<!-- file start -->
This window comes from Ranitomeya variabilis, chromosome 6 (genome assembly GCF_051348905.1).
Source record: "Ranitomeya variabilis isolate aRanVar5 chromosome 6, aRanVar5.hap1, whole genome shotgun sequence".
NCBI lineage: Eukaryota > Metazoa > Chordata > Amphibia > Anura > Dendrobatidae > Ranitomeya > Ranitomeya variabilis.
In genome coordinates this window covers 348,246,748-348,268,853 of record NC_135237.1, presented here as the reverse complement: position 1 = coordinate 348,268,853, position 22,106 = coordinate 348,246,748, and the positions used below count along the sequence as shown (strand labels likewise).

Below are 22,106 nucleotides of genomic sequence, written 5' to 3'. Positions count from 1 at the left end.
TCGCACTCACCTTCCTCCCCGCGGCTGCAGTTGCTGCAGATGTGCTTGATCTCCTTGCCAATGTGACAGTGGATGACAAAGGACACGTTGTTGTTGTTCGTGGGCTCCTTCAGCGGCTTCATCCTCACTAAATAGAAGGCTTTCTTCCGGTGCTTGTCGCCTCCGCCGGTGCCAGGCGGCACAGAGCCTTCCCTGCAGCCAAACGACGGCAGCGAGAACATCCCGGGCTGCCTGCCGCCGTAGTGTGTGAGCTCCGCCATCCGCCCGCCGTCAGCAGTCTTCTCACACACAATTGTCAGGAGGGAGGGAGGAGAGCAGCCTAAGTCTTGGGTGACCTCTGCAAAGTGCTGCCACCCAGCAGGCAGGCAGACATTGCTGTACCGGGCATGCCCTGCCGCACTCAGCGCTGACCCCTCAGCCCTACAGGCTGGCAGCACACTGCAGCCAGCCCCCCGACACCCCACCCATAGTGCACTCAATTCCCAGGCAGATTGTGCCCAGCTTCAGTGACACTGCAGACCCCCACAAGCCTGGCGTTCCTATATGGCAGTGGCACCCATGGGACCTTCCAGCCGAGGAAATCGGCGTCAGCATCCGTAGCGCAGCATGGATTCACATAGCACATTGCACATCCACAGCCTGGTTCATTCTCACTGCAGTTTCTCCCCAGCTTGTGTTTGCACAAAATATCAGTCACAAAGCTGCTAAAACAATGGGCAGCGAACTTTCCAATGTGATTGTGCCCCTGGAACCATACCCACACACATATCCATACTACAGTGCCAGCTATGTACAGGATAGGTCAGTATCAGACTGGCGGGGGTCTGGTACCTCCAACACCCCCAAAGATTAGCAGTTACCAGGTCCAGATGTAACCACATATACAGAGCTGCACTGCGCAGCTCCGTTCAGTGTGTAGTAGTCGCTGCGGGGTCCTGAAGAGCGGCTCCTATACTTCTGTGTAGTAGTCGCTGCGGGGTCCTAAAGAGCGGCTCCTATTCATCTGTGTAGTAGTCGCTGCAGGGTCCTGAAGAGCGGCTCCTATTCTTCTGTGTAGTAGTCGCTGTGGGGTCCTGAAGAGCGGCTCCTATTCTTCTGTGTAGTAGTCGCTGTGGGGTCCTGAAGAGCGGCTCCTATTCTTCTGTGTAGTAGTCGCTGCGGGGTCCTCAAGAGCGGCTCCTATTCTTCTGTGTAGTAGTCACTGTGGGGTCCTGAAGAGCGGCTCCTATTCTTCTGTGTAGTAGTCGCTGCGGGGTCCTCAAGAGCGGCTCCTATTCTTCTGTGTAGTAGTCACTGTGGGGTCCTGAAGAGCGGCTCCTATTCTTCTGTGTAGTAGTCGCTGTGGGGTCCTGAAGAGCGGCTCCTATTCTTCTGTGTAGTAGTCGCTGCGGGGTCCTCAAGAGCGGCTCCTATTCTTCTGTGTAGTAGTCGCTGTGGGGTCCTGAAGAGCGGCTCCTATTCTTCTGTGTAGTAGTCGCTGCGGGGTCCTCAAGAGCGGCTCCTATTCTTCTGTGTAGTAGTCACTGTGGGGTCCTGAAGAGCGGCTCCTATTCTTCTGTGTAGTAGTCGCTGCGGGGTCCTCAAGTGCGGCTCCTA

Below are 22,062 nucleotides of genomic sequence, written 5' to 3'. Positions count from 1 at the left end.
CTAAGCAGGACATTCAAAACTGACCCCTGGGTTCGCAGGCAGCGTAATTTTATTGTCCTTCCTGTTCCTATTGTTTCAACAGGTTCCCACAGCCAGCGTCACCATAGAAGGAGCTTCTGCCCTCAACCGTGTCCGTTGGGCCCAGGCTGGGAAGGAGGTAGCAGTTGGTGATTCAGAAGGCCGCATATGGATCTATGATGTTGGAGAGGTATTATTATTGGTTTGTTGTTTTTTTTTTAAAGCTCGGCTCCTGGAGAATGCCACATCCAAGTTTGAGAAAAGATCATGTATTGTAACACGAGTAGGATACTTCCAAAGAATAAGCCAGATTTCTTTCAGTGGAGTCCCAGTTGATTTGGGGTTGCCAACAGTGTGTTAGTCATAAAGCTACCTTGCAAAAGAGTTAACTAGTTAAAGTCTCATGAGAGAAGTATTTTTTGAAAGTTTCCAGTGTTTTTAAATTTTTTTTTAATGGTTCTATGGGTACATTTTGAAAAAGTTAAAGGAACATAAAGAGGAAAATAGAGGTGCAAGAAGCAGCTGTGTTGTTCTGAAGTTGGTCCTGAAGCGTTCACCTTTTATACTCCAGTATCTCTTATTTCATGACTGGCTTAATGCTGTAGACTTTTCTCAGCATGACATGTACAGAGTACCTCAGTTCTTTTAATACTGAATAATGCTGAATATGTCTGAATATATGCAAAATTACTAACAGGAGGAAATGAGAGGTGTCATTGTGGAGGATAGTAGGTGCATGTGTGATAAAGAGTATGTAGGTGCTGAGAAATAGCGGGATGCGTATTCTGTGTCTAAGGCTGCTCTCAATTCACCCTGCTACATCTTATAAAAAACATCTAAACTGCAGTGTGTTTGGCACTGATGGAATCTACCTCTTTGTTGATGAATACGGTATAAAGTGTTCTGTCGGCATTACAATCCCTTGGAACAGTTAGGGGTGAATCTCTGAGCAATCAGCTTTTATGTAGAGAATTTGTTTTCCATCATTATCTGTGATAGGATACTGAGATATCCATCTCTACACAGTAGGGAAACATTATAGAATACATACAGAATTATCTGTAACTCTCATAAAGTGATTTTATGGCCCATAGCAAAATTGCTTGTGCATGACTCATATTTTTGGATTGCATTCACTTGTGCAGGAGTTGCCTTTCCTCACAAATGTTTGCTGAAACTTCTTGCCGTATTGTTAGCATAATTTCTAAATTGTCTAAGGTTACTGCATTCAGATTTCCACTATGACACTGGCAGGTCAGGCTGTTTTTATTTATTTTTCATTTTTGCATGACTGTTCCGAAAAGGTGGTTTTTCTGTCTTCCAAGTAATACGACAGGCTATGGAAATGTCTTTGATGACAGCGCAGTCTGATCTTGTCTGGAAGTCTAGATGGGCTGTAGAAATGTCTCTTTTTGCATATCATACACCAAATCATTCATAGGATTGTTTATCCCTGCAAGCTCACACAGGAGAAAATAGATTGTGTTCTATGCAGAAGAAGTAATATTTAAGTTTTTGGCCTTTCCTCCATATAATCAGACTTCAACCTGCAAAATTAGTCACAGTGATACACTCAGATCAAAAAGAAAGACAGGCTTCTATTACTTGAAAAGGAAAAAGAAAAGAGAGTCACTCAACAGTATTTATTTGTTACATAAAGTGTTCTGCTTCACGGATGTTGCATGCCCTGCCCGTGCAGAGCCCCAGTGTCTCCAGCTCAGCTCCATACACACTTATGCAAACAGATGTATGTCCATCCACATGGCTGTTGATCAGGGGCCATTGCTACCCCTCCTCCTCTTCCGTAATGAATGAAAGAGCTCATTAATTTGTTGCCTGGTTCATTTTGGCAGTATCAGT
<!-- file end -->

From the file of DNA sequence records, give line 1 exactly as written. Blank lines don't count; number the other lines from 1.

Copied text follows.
This window comes from Ranitomeya variabilis, chromosome 6 (genome assembly GCF_051348905.1).